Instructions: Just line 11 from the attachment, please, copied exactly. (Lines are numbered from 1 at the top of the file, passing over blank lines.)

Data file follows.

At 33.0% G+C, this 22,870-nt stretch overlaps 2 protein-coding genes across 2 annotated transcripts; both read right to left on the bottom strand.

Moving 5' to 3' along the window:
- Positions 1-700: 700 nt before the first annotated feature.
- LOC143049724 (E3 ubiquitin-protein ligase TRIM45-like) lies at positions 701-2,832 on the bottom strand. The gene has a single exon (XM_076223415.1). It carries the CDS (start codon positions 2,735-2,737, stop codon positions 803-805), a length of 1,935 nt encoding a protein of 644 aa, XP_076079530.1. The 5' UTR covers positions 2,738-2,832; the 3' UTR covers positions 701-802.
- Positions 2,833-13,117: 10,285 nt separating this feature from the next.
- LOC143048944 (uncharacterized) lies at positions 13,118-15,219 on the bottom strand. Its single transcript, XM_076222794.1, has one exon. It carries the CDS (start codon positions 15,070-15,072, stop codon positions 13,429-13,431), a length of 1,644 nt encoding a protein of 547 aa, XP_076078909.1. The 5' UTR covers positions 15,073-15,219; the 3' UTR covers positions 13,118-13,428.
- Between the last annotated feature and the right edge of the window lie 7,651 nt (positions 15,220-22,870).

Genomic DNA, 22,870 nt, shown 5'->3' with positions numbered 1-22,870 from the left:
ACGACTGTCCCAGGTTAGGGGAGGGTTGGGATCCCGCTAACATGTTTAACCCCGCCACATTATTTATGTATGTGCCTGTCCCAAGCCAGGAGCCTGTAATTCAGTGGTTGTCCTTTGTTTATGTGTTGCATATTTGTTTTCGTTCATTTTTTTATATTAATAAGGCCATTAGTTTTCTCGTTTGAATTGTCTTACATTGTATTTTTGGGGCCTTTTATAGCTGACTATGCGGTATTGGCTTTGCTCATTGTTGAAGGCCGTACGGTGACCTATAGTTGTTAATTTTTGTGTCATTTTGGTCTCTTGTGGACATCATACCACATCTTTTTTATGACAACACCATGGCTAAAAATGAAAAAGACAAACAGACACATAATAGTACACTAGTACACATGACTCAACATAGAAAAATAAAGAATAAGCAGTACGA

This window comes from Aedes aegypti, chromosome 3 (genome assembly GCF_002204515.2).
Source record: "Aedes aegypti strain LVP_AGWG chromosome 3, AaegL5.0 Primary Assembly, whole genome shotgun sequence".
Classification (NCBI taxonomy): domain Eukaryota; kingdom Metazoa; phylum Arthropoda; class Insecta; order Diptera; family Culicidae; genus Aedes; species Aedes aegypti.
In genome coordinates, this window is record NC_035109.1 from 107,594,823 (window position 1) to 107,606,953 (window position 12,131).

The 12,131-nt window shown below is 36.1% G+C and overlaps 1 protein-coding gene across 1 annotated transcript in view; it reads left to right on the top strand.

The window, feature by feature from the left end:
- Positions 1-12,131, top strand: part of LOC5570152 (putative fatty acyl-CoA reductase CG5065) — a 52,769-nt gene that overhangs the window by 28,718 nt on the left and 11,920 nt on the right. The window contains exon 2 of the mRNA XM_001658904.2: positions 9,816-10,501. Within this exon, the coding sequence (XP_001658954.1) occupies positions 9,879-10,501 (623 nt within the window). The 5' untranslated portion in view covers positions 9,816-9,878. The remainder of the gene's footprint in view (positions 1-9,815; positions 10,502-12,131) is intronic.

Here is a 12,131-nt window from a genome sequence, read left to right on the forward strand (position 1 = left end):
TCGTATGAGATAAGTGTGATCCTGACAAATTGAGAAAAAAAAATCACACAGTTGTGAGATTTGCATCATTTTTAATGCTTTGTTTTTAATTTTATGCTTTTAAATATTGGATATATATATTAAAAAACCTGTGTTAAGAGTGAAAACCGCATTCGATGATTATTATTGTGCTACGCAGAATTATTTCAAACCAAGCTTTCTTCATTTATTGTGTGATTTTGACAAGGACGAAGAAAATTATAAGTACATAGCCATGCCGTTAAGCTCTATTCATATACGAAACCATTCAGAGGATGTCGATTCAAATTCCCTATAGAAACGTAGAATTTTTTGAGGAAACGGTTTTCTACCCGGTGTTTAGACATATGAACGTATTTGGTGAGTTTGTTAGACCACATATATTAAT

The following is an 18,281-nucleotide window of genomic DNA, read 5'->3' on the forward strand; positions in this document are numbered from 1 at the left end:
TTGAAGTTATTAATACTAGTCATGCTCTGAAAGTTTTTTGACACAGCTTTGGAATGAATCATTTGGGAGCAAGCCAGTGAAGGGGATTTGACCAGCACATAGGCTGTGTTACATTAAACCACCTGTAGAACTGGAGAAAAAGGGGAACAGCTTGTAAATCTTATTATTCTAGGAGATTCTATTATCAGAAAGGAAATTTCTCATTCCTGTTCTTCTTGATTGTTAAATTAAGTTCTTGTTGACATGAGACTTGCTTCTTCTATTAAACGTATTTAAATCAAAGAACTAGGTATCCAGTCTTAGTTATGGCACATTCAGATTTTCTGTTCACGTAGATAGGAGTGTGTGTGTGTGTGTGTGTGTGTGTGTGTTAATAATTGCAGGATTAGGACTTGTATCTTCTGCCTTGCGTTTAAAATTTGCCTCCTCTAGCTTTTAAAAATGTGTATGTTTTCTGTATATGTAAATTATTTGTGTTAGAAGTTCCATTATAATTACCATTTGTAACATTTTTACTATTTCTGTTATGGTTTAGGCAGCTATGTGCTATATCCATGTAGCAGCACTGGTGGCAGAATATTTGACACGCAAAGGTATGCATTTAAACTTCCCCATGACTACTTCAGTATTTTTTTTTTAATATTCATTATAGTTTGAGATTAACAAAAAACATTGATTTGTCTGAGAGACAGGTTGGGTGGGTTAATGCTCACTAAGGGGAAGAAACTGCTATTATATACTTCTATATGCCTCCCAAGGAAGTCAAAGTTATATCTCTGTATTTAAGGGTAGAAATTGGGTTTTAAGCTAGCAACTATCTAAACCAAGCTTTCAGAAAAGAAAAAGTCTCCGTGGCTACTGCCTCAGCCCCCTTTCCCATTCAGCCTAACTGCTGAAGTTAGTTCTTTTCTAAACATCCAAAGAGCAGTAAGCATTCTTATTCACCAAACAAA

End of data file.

Source record: "Aedes aegypti strain LVP_AGWG chromosome 3, AaegL5.0 Primary Assembly, whole genome shotgun sequence".